Anonymous: I don't think Levitt would say he "cares even less" about the stock market. I can't imagine a molecular biologist reacting to news about a superbug, say, declaring that he "knows very little and cares even less about medicine". He may know very little, and may never contribute to designing a drug against the bug, but there would be much that would interest him. Or her.

Non-economists read about Summers advising the president, and read Krugman's fulminations in the NYT, and read about Friedmanian capitalism and a Keynesian stimulus and so on, and naturally assume that the subject is of interest to economists :) After all, if losses of hundreds of billions of dollars and a stimulus of perhaps over a trillion dollars does not interest economists, what on earth would interest them?

Anonymous said...

Okay, my last word. One, when you talk about molecular biologists, you have already narrowed down the field quite a bit, haven't you?

Two, would Levitt use those specific words? May be, may be not. Incidentally, what makes you think that *every* molecular biologist would react to the discovery of a superbug in the way you postulate?

Three, regarding what economists do and what they are interested in, the answer is many things. Some of us have quite broad interests within Economics; other are quite narrow. As elsewhere, we are also quite diverse.

Regarding your polemical question what on earth would interest them? - let me tell you this. In 1988, the future Nobel prize winner, Robert Lucas published a famous paper "On the mechanics of economic development" where he laid out the central issues and suggested that "once one began thinking about them, it was difficult thinking about anything else." Those issues, mind you, were and still are, more important than the current problems in financial markets given the number of people living in absolute poverty even now. Our country has a fairly large share of them. So did all economists (even within India) begin working on economic development or even taking interest in such issues? The answer is obvious, though Lucas's paper did, as all great papers do, generate a huge subsequent literature. We all have our interests and what appears very important to you is not necessarily so to others.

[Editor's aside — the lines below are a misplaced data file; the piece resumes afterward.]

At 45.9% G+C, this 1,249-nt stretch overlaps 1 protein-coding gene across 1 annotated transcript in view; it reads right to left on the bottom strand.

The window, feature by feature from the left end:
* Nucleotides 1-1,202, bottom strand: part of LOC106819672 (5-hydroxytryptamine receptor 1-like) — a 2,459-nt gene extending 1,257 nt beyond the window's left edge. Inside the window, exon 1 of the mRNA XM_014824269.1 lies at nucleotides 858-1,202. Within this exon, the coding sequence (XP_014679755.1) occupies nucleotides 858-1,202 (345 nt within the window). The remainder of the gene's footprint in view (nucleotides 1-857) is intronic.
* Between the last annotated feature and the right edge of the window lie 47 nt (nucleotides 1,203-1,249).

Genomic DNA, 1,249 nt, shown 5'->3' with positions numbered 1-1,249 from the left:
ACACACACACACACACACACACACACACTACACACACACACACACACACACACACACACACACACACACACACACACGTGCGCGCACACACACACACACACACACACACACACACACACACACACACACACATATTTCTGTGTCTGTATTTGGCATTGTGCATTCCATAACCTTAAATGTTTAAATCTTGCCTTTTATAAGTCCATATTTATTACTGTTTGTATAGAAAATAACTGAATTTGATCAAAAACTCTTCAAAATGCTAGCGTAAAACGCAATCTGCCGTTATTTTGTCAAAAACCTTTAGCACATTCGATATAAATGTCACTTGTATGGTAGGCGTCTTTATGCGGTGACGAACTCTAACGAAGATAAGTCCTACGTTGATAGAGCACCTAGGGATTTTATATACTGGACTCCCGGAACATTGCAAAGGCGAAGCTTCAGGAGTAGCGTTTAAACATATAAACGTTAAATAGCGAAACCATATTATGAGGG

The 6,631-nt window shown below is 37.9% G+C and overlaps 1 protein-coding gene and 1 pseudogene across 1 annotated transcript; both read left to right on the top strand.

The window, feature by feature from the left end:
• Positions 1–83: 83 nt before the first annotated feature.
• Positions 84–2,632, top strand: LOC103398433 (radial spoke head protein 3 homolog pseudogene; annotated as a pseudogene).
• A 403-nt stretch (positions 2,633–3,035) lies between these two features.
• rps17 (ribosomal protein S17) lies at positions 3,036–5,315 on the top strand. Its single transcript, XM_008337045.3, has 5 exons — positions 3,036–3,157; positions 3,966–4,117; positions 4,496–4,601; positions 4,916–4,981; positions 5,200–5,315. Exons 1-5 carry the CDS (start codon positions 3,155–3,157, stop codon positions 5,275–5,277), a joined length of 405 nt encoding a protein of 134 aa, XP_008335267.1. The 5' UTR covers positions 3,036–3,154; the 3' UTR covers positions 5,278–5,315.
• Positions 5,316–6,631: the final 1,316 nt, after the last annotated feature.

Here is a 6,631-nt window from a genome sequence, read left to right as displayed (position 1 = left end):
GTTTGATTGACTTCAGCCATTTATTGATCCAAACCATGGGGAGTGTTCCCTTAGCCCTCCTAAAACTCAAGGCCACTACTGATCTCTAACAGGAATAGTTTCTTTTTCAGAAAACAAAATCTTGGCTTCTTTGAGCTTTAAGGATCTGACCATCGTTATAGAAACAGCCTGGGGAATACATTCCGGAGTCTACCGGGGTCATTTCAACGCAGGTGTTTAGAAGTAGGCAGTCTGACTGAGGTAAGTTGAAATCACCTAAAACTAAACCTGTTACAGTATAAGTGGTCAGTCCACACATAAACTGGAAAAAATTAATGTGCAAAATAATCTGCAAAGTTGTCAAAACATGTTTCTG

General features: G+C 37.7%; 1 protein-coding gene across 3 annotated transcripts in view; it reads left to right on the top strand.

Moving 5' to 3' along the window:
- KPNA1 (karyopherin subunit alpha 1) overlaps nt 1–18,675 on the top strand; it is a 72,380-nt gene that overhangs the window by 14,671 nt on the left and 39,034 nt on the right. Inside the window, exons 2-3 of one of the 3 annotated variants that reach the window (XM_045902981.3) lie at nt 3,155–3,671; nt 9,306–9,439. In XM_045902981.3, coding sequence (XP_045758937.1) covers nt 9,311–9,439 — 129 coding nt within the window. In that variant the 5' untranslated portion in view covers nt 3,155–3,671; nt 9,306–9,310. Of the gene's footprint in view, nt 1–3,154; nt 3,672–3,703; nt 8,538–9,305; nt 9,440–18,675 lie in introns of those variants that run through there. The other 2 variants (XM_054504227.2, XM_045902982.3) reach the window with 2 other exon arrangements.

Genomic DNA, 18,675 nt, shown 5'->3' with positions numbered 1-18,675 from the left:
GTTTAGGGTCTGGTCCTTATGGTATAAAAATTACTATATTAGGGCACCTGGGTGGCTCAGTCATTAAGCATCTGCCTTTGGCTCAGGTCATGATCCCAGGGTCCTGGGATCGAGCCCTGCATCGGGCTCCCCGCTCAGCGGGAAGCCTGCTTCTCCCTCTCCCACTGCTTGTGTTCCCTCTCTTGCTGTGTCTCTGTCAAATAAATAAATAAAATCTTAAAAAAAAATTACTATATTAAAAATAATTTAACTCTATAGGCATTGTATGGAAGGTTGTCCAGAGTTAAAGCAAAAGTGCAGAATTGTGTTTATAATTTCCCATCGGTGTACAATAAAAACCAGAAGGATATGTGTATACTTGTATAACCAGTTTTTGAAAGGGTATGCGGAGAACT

Rahul Siddharthan said...

Anonymous: and now my last word :) Many scientists would say that breadth of interests is essential in science and is what marks great scientists from good ones. I assume the same is true in economics. The current crisis is a concern for 90% of the lay people out there, who are hungry for expert and disinterested opinions and do not know where to find them, so it is startling to hear that some economists do not "care" about it. Most finance industry people are far from disinterested.

Anonymous said...

Well it seems that a lot of physicists are culpable for the wall street debacle according to NYT -
They Tried to Outsmart Wall Street

Ramanan said...

Well the crisis was not because of stocks but because of other things available and created in the market like repackaging home loans and selling it to investors. They kept accumulating it and couldnt sell it to anyone than thats when they became toxic.

The good old model of looking at company earnings doesnt work at all. So everything is wrong with that. Fund managers try to beat an index and the simple strategy of calculating P/Es and investing based on that doesnt work - it may just beat the index by fluke.